Table of Contents

1) Introduction

CVE-2024-1929 that we previously reported for the dnf5 D-Bus component has not been completely fixed. This post deals with the remaining issue we discovered.

2) Unsafe Configuration Item “reposdir” in Whitelist

The problem with CVE-2024-1929 was that the dnf5 D-Bus daemon accepted arbitrary configuration parameters from unprivileged users, which allowed a local root exploit by tricking the daemon into loading a user controlled “plugin”. All of this happened before Polkit authentication was even started.

The original bugfix consists of a whitelist of configuration items, that unprivileged users are allowed to override, when using the dnf5 D-Bus interface. While checking each of the whitelisted items, we found that the setting “reposdir” allows to specify the path to an arbitrary directory, in which repository configuration files (*.repo) will be processed by the privileged dnf5 daemon.

The dnf5 library code does not check whether non-root users control the directory in question. The code does check for file type and filename extension of contained files; it follows symlinks and is subject to a race condition, however:

    std::filesystem::directory_iterator di(dir_path, ec);
    std::vector<std::filesystem::path> paths;

    for (auto & dentry : di) {
        auto & path = dentry.path();
        if (dentry.is_regular_file() && path.extension() == ".repo") {

    std::sort(paths.begin(), paths.end());

    for (auto & path : paths) {

By the time the (checked) path is passed to create_repos_from_file(), the user controlling the directory can replace it with an arbitrary other file or symlink, thereby tricking the library to operate on arbitrary file types and file paths.

On one hand, this poses a Denial-of-Service attack vector by making the daemon operate on a blocking file (e.g. named FIFO special file) or a very large file that causes an out-of-memory situation (e.g. /dev/zero). On the other hand, this can be used to let the daemon process privileged files like /etc/shadow. The file in question is parsed as an INI file. Error diagnostics resulting from parsing privileged files could cause information leaks, if these diagnostics are accessible to unprivileged users. In the case of libdnf5, no such user accessible diagnostics should exist, though.

Even more interestingly, a local attacker can place a valid repository configuration file in this directory. This configuration file allows to specify a plethora of additional configuration options. This makes various additional code paths in libdnf5 accessible to the attacker. This, and the possibility to configure arbitrary repositories, could very well allow further privilege escalation, although we did not investigate more deeply if and how this would be possible.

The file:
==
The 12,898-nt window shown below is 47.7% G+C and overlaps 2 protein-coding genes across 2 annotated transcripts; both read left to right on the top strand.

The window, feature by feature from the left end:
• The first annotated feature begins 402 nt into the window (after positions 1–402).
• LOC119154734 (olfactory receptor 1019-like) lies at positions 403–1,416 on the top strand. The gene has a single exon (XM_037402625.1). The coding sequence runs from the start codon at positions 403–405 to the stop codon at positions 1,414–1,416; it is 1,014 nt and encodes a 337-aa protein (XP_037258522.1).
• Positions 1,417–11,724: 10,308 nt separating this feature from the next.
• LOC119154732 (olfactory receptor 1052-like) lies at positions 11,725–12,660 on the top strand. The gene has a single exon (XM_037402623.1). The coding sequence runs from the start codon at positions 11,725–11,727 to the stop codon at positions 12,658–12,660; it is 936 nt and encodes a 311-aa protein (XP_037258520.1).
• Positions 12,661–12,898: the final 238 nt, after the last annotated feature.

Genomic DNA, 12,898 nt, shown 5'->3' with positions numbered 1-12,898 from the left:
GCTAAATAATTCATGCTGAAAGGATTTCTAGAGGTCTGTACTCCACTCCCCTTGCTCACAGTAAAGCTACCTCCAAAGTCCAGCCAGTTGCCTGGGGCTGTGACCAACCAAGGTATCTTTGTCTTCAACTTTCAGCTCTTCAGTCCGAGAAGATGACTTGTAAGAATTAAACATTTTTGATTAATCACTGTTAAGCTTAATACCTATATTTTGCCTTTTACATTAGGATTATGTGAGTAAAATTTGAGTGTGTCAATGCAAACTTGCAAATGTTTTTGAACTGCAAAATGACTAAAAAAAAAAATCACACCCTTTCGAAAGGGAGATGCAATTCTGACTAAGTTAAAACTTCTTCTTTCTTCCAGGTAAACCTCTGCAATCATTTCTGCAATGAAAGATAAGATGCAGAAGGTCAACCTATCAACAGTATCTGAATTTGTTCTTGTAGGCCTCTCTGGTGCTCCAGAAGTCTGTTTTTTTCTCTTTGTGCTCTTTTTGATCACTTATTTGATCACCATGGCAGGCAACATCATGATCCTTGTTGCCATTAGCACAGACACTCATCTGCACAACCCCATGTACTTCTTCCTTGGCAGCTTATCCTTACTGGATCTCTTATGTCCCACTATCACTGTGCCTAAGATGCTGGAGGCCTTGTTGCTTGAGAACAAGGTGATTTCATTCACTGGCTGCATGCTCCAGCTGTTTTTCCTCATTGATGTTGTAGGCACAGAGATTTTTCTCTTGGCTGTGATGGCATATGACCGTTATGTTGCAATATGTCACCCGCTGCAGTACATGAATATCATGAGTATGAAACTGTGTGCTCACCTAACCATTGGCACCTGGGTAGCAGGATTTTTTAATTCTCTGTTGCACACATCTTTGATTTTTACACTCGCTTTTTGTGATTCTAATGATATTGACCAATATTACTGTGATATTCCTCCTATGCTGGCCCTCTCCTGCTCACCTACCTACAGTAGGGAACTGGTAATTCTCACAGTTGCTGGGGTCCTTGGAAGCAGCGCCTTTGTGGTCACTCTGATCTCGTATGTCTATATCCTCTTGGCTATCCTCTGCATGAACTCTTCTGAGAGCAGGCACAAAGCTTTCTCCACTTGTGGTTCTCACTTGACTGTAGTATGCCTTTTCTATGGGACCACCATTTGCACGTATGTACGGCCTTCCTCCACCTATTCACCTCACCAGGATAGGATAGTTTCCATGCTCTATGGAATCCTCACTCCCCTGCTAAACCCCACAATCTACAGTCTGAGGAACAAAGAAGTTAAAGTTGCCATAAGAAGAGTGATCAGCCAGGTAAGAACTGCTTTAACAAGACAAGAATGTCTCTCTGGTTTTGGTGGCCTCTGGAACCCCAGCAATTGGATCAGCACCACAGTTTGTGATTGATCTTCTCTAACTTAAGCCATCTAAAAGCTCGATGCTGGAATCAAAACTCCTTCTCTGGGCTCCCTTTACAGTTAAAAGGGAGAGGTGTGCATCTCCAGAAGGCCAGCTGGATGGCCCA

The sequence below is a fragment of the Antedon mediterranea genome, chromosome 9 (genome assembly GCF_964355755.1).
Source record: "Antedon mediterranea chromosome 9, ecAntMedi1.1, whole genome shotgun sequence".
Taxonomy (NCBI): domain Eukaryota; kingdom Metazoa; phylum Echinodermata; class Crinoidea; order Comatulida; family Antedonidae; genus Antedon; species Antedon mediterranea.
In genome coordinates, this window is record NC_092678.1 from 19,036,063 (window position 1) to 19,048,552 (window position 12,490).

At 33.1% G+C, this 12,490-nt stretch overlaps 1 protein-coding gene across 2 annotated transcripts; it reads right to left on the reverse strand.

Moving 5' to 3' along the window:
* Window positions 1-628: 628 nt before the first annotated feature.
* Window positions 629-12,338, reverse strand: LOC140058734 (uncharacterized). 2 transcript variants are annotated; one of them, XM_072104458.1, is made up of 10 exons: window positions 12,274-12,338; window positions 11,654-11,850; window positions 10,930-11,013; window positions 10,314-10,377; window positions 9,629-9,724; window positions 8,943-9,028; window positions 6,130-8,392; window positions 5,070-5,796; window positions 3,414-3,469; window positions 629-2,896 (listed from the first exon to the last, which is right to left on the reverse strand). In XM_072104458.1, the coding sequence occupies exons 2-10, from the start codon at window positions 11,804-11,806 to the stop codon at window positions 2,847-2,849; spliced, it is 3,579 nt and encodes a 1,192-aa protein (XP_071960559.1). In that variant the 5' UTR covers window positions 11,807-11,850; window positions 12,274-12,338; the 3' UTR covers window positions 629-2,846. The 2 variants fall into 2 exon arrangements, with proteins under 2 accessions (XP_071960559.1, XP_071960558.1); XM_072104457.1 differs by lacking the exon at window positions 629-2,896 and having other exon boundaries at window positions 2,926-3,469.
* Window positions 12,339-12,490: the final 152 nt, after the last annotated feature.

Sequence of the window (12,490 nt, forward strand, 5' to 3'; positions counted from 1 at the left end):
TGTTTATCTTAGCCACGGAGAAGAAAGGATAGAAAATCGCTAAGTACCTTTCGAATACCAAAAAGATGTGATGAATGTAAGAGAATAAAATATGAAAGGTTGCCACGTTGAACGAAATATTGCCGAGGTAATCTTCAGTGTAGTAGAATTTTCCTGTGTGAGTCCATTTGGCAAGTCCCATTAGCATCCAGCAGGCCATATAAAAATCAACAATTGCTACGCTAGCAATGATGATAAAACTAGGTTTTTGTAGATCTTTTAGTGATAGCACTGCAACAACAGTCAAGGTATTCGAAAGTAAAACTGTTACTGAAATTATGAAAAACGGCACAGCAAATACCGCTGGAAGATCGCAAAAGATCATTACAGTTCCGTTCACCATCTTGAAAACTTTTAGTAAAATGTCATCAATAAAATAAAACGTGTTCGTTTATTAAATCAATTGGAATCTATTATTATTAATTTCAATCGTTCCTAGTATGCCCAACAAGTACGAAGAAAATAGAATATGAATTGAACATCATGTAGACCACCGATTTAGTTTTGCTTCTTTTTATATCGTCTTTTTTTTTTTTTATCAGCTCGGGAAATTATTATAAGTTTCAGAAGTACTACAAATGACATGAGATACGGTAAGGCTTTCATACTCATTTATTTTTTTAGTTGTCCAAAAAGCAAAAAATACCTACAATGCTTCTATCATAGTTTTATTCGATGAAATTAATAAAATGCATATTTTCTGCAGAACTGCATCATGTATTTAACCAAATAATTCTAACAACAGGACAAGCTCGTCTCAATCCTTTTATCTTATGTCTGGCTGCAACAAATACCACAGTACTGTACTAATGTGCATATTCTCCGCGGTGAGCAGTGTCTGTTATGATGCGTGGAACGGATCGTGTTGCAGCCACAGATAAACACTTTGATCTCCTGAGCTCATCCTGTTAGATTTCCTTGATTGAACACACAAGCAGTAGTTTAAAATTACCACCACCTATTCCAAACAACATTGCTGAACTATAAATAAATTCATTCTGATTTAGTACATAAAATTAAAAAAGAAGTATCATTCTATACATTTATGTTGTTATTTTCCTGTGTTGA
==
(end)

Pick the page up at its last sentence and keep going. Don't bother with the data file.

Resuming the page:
This follow-up issue confirms the sentiment expressed in our original report, that one has to be extremely careful about feeding untrusted input into the libdnf5 library, which is not designed to run in mixed security scope setups.

3) Bugfix and CVE Assignment

The bugfix simply consists of the removal of the “reposdir” entry from the whitelist of configuration items. Upstream release 5.1.17 contains the bugfix. The Red Hat security team assigned CVE-2024-2746 to track this incomplete fix of CVE-2024-1929.

4) Discovery Process

We noticed the incomplete fix only at a late time, when our openSUSE dnf5 package maintainer asked for the inclusion of the fixed package into openSUSE Tumbleweed. It is unfortunate that this happened too late to prevent an incomplete fix for CVE-2024-1929, and thus made a follow-up CVE assignment and coordinated release process necessary.

Since the original issues had been handled as part of a coordinated disclosure process, there should have been a review of the proposed patches before publication. Due to the circumstances of an early publication of the fixes, outside of the coordinated release process, there never was a defined point in time for us to actually review them. We aim to avoid such situations in the future by being more careful about reviewing patches, especially when no straightforward coordinated release process can be established with upstream.

5) Timeline

2024-03-11 We reported the issue to
2024-03-13 The discussion for the issue was moved to a new group of contacts involving the dnf5 developers.
2024-03-20 One of the dnf5 developers confirmed the issue and suggested dropping “reposdir” from the whitelist.
2024-03-20 Red Hat security assigned CVE-2024-2746 for the follow-up issue.
2024-03-26 Discussions about the coordinated release date took place, 2024-04-02 has been mentioned.
2024-04-02 Red Hat security informed us that they actually had 2024-04-03 in mind.
2024-04-03 Upstream published release 5.1.17 containing the bugfix.

6) References